For many who started running during the pandemic-related surge in popularity, breaking out of isolation to run a few miles with friends was the connection they needed then – and are still looking for now.
Come in, run groups. Clubs, crews, and virtual groups are just about everywhere, making it easier than ever to find a group of people to race with. On Strava alone, the total number of club members increased by 37% in 2021 and more than 189,000 clubs were created on the platform last year.
So what attracts people to running groups? There are a bunch of reasons, including a sense of belonging, community, compassion, responsibility, friendship, coaching, and more. And the research only reinforces what many have already figured out for themselves: running in a group can improve your performance and can also be good for your mental health. A 2017 study published in the Journal of Osteopathic Medicine found that regular participation in group exercise significantly reduced feelings of stress.
The Road Runners Club of America has a database of approximately 1,500 member organizations, and countless other clubs and crews exist in cities and virtually on social media platforms as well. And there’s a club for almost every goal. For example, you might be looking for a beginner’s club that offers coaching and training plans, or a club that uses running as a platform for social justice or to advocate for certain causes. Maybe you want a more advanced band that performs faster beats in track workouts. Or maybe you’re just looking for a fun running club that puts more emphasis on its post-race burger or brunch outings than on its miles.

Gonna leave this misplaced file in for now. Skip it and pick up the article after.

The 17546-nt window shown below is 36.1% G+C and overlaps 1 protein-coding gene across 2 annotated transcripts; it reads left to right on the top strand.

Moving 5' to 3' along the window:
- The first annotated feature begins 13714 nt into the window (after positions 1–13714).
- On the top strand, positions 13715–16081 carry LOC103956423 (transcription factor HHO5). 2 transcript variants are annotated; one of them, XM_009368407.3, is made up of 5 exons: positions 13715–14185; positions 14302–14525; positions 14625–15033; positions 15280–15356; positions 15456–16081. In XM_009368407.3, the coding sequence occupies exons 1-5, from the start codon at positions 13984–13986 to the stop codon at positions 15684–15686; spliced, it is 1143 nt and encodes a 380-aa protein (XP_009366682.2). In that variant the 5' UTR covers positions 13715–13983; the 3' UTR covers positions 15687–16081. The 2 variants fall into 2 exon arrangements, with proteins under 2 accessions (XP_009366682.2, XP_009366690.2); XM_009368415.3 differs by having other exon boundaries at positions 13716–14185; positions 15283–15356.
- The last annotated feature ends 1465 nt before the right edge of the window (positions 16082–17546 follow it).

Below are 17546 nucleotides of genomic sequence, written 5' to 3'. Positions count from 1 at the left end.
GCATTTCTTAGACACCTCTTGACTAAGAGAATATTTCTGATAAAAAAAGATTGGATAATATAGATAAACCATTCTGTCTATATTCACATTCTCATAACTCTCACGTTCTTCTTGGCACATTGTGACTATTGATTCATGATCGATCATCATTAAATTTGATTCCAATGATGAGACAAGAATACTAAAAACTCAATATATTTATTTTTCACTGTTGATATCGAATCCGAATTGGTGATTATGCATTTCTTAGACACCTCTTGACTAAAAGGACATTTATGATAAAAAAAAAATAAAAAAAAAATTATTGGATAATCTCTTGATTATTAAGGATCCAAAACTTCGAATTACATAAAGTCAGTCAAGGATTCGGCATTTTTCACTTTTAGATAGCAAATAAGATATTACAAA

And if you can’t find a group that exactly suits your needs, well, you can always create your own. That’s what Verna Volker did in 2018, as she tells SELF. She couldn’t find a community that included other Indigenous women, and she felt their stories weren’t tapping into the world of running. So she founded Native Women Running on Instagram, which now has 28,500 followers and whose members come together at races like the Boston Marathon (“Everyone is invited,” Volker says, adding that the group welcomes anyone interested. to follow or join its events).
“It’s become something that has grown from a tiny little Instagram account into an organization that I’m learning to lead,” Volker says. “I often hear people say that this is a movement that we created.
Whether you want to join a local club in person or connect online with a group of new, like-minded friends, running is definitely enhanced by participating in the community. Read on for a sampling of 11 running organizations helping members benefit from their training and get the most out of their experience.
Native Women Running’s mission is to “build and nurture a community that showcases and encourages Native women runners on and off the reservation.” Volker launched the group on Instagram, where she showcases the stories of Indigenous women around the world. Now it facilitates activities beyond the grid. Members run races like the Boston Marathon under the Native Women Running banner, and the organization has also created a virtual event that raises awareness and funds for murdered and missing Native women.